During Region III operation the measured voltage between first node 12 and second node 13 exceeds the first breakdown voltage 26 of first Zener diode 20 and the second breakdown voltage 46 of second Zener diode 40. Thus, both the first transistor 30 and the second transistor 50 are turned on, thereby potentially facilitating current flow. However, due to internal resistance of current indicator 16, essentially all available current flows from first node 12 to second node 13 through the second collector 54 where it is received by the second emitter 56. Since current flows through the path of least resistance, no current flows through first transistor 30 or current indicator 16 and, consequently, indicator 16 fails to generate a signal. Absence of a signal indicates that the measured voltage is outside of the voltage window.
The above embodiment assumes that indicator 16 is characterized by some resistance such that, when both transistors 30 and 50 are on, the indicator resistance blocks current flow and all current passes through transistor 50. This may not always be the case. For example, where indicator 16 causes no resistance (e.g., a Hall effect sensor), current may pass through each transistor 30 and 50 when both transistors are on, effectively causing current division. In this case the above described embodiment may still operate properly if indicator 16 is chosen only to indicate a current which is greater than the current which flows through transistor 30 when both transistors 30 and 50 are on. Thus, indicator 16 would have a current threshold which would have to be exceeded prior to indicating current.
Although the above-described embodiment linked the current indicator 16 between the first collector 34 and the first node 12, the circuit functions identically if, in an alternative embodiment, the first collector 34 is linked to the first node 12 and the current indicator is linked between the first emitter 36 and the second node 13.
Referring now to FIG. 2, a second embodiment of the invention is illustrated which links a first resistor 60 in series with first transistor 30. Resistor 60 can be linked in series with the first transistor 30 by either linking the first resistor 60 between the first emitter 36 and the second node 13, or between first collector 34 and first node 12. In either case diode 80 may be placed in series or in parallel with resister 60. In any of the embodiments including resistor 60, resistor 60 provides additional resistance in series with transistor 30 to block current when each of transistors 30 and 50 are both potentially conducting (i.e., on). Operation of the configuration in FIG. 2 is essentially identical to operation of the FIG. 1 configuration and therefore is not again explained here in detail.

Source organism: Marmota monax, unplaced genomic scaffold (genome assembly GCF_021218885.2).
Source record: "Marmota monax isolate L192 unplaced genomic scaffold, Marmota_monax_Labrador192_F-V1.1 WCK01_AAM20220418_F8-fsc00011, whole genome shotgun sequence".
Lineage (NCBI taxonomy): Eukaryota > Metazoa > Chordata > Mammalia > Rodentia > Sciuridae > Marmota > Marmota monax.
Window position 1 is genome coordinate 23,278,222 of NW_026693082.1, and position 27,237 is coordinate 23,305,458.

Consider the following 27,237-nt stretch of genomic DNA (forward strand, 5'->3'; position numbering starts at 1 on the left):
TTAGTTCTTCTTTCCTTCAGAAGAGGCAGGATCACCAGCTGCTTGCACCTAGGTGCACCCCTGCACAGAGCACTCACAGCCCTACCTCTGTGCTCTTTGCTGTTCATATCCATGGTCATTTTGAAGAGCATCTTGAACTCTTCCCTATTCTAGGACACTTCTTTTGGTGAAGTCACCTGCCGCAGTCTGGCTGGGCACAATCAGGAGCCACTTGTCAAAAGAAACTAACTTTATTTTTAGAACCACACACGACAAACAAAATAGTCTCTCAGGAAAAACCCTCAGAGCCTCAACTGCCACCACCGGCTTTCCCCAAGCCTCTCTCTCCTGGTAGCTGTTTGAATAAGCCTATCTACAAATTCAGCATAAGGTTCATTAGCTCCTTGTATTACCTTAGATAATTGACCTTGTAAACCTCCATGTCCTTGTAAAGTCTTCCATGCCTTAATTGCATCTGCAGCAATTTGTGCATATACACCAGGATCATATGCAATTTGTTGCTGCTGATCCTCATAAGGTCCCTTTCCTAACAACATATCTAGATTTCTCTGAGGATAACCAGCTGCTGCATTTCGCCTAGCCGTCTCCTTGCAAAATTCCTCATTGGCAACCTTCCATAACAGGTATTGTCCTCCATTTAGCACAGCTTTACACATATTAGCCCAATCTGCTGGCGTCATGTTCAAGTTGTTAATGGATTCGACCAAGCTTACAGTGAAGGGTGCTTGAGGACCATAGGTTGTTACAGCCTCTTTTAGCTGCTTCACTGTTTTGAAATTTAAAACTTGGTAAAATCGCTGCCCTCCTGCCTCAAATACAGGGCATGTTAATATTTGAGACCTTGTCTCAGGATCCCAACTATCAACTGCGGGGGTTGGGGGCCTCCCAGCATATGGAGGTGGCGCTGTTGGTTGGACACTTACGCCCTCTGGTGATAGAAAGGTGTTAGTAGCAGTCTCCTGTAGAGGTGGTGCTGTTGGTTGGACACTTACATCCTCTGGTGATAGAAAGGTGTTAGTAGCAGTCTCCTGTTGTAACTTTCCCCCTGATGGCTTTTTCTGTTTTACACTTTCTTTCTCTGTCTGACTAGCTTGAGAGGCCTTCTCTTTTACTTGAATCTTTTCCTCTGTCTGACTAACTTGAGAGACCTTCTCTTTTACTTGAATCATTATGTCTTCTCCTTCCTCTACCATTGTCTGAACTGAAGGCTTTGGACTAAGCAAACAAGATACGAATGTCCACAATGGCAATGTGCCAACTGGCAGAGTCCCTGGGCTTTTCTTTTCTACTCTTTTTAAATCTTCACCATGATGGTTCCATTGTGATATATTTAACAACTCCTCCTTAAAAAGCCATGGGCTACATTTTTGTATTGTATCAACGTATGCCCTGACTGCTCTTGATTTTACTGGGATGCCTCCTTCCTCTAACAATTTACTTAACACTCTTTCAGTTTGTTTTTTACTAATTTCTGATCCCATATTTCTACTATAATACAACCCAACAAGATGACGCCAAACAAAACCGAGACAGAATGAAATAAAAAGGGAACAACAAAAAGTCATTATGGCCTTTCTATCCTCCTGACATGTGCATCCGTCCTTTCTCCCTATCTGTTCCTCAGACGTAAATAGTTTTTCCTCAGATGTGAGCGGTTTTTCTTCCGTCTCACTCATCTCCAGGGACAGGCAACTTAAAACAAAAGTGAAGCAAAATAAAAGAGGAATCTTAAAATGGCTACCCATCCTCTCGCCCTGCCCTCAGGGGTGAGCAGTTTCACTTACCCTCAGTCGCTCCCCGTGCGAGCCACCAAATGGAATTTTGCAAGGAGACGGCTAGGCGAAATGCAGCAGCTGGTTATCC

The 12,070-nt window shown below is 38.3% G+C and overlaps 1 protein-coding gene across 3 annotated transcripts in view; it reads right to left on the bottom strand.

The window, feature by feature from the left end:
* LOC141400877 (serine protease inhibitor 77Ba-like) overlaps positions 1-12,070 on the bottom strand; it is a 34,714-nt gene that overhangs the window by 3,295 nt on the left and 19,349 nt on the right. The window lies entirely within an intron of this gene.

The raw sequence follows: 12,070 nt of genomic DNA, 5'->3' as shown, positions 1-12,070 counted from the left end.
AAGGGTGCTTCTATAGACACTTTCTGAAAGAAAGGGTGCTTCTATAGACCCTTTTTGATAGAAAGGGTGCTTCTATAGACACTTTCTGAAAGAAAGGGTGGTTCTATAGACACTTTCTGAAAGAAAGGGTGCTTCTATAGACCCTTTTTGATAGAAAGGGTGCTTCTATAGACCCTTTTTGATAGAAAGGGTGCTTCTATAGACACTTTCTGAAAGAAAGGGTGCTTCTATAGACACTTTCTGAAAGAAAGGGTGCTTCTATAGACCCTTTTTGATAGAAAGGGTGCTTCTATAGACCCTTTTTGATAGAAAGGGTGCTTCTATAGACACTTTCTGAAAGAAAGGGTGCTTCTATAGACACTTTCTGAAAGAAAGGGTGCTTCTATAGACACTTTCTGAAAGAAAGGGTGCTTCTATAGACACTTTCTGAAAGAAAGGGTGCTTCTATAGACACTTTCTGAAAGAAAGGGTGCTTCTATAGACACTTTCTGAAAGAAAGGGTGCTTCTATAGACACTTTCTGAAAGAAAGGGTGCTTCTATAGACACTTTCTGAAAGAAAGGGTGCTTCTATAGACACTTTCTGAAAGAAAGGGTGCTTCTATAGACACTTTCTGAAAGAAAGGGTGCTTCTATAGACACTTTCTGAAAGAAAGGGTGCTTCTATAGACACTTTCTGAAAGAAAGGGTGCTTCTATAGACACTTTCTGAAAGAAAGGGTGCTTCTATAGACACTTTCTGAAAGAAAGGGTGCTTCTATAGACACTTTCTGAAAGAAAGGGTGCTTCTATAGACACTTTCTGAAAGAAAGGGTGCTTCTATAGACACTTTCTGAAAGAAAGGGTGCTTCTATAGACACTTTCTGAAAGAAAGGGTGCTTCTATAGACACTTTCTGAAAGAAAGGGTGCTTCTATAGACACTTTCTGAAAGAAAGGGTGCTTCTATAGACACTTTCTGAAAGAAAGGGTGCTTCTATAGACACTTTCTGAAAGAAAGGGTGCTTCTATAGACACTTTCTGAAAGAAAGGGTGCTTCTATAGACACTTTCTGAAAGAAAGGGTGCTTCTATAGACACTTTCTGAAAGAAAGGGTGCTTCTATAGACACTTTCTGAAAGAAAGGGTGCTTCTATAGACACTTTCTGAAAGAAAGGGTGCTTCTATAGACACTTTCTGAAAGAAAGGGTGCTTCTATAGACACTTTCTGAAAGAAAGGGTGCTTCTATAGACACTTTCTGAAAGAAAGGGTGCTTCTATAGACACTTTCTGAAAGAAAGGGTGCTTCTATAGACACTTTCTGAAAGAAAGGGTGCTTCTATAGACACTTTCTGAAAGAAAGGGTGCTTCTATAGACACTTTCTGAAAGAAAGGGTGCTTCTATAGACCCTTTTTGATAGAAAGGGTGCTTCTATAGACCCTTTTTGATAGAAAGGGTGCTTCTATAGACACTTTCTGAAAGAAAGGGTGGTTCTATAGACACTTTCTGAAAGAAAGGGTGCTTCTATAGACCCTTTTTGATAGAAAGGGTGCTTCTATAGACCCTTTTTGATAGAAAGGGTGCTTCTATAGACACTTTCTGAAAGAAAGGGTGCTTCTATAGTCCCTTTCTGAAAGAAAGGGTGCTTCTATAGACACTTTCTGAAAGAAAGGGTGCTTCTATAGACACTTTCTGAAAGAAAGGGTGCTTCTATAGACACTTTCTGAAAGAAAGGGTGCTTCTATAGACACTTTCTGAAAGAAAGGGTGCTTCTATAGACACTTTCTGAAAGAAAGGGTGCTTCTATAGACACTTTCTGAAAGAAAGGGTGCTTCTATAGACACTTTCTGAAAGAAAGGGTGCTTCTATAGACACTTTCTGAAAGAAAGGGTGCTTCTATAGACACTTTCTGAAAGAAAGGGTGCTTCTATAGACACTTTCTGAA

Referring still to FIG. 2, most preferably a second resistor 62 is linked between node 12 and the second transistor collector 54 such that a third or voltage dividing node 14 is found therebetween. In this case the series arrangement of resistor 60/indicator 16 and transistor 30 is linked between nodes 14 and 13. Operation with second resistor 62 is similar to the operation described above. In either case, with current indicator 16 linked in parallel with first resistor 60, indicator 16 detects voltages across first resistor 60 when current passes therethrough.
The spirit of the present invention is not limited to any embodiment described above. Rather, the details and features of an exemplary embodiment were disclosed as required. Without departing from the scope of this invention, other modifications will therefore be apparent to those skilled in the art. Thus, it must be understood that the detailed description of the invention and drawings were intended as illustrative only, and not by way of limitation. For example, referring again to FIG. 1, while the invention is described as including digital resistors 30 and 50, other switching configuration may be used such as transistor and resistor arrangements. For instance, transistors 30 and 50 in FIG. 1 may be replaced by first and second transistors with first and second base-to-emitter resistors and first and second series resistors in series with the bases. In this embodiment the first and second series resistors may be positioned between an adjacent Zener diode and a corresponding base or, in the alternative, may be positioned in series with the base and a Zener diode between the Zener diode and node 12.
Moreover, a less accurate although still advantageous embodiment is illustrated in FIG. 3. In FIG. 3 most of the components are similar to the components in FIG. 1 and therefore are not described again in detail. The FIG. 3 embodiment is unique in that base-to-emitter resistors are not linked to transistors 100, 102. In addition, resistors 104 and 106 are in series with respective Zener diodes and transistor bases and between node 12 and respective Zener diodes. In the alternative, resistors 104 and 106 could be placed between Zener diodes and transistor bases. Operation of the FIG. 3 embodiment is essentially the same as operation of the FIG. 1 embodiment. Features of FIG. 3 and FIG. 2 could be combined to construct additional contemplated embodiments.
To apprise the public of the scope of this invention, the following claims are made:
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|U.S. Classification||340/660, 361/18, 324/522|
|Sep 28, 1999||AS||Assignment|
Owner name: ALLEN-BRADLEY COMPANY, LLC, WISCONSIN
Free format text: ASSIGNMENT OF ASSIGNORS INTEREST;ASSIGNOR:BOLDA, DANIEL J.;REEL/FRAME:010292/0488
Effective date: 19990913